The Wolfsonian FIU Museum is an art and design focused museum, library and research center who is in conjunction with Florida International University. The goal of the museum is to show changes throughout time and focus on the word “modern” and it’s definition.

The first thing that caught my eye about this museum is the building itself. The architecture of the building is unique compared to many other buildings in the Miami area. There is a carefully carved sandstone frieze at the entrance and a yellowish designed gate right before you enter the museum.

Once you enter, to your left hand side is the gift shop and coffee cafe in one. There is limited seating, but plenty of products to fill the space. The overall room was quite pleasing and reminded me much of a smaller and local version of Barnes and Noble.

Once you enter the museum you are welcomed with a ceiling high “Frozen Fountain.” The frozen fountain was originally the face of the Norris Theater in 1929. After the decision was made to knock down the old theater in Pennsylvania, the museum took it in and made it into an actual fountain.


There was some construction going on two of the floors, but there was still plenty of space for the items on display. The museum ranged in different items on each floor. There were a handful of paintings, different furniture, books, posters and sleek kitchen wear.


Out of all the paintings, I really enjoyed these two the most. Put side by side these painting look like they where done by the same artist. The left painting is called Harlem and was created in 1937 by a women named Elanor Colburn. The left painting is called The Strange Couple and it was finished in 1934 by a women named Anja Decker. Both artist create a clear picture of how race and ethnicity shaped America to what it is now.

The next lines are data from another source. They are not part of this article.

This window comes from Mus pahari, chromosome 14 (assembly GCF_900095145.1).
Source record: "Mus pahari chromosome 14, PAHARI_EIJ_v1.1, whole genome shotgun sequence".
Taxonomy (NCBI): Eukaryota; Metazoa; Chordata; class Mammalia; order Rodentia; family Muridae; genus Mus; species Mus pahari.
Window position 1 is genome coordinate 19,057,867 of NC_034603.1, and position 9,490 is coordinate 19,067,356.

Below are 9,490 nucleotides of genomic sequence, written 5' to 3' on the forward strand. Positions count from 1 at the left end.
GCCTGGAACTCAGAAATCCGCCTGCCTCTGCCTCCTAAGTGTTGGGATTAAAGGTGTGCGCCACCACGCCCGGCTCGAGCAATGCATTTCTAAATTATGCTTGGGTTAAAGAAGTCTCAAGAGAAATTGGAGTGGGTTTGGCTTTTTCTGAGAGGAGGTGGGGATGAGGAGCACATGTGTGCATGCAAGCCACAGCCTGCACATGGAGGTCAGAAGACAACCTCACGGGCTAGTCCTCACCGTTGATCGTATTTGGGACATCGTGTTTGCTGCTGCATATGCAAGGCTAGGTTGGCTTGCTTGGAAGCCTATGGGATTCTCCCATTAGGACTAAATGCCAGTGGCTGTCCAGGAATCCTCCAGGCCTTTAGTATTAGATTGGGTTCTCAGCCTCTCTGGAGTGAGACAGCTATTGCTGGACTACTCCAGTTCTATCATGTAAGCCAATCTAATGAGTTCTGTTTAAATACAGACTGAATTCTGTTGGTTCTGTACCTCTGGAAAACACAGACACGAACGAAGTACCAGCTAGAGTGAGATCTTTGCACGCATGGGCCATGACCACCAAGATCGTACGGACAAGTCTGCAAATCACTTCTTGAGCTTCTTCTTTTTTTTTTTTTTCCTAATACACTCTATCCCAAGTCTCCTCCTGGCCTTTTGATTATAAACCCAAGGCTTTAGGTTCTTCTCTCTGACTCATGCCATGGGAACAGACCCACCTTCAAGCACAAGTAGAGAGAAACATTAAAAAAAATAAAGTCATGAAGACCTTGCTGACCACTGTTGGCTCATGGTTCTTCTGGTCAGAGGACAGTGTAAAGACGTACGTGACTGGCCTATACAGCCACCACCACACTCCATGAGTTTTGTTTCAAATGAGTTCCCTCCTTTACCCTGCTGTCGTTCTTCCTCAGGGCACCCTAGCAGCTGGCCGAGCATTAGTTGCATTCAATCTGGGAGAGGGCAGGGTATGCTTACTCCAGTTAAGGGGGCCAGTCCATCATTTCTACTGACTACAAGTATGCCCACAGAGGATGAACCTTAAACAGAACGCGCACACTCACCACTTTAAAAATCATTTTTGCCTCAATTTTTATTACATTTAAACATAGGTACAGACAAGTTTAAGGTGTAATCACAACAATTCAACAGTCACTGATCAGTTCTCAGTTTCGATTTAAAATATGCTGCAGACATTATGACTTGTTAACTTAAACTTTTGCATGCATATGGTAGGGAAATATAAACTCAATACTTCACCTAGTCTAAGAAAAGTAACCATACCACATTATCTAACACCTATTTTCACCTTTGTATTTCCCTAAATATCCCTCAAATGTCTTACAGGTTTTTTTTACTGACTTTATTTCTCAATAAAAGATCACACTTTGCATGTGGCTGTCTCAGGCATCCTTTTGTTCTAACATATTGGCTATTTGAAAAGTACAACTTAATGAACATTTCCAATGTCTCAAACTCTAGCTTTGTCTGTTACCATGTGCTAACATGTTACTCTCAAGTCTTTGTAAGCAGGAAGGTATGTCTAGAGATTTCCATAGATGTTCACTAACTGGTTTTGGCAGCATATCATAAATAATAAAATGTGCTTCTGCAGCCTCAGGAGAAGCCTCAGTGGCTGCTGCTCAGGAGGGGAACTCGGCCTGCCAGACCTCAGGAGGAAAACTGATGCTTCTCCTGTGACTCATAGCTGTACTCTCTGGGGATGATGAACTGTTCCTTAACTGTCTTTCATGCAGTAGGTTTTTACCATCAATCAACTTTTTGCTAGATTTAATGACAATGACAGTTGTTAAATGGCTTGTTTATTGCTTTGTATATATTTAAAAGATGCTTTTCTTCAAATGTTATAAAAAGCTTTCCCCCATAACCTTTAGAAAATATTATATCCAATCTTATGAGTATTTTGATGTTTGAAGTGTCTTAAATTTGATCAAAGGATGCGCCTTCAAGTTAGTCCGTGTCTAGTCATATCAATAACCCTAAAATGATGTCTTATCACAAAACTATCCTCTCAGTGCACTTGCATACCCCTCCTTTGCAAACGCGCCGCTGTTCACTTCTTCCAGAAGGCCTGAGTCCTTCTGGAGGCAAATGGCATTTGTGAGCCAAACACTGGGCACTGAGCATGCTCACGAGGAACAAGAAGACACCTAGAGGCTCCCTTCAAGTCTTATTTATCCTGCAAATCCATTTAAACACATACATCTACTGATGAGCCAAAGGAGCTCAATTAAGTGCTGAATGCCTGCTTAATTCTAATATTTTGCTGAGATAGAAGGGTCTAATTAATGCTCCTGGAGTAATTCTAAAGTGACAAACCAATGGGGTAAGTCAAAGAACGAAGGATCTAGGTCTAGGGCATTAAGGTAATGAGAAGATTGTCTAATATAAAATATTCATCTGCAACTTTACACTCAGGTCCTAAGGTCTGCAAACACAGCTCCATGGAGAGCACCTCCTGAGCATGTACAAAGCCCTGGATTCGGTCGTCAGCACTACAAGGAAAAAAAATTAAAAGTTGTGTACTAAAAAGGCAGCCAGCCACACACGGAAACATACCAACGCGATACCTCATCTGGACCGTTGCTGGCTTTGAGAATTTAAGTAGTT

One culture that had a heavy focus was the Cuban Culture. The Museum focuses this culture on a Cuban graphic artist named Conrado Walter Massaguer. The photo above is a cartoon version of the man himself with his signature on a cover of a magazine he is reading. This man did marvelous advertising for Cuba in efforts to promote tourism, even in the great depression. Massaguer also used his modern style of art to call out certain political controversies that where hot topics. Overall, his style and work in the states really helped shaped America to what it is today.

Although this museum is on the smaller side, it has plenty of things to learn about. I would highly recommend coming into the museum with an open mind and a willingness to learn more about history. Here is a couple more paintings and pieces that I also enjoyed throughout the museum.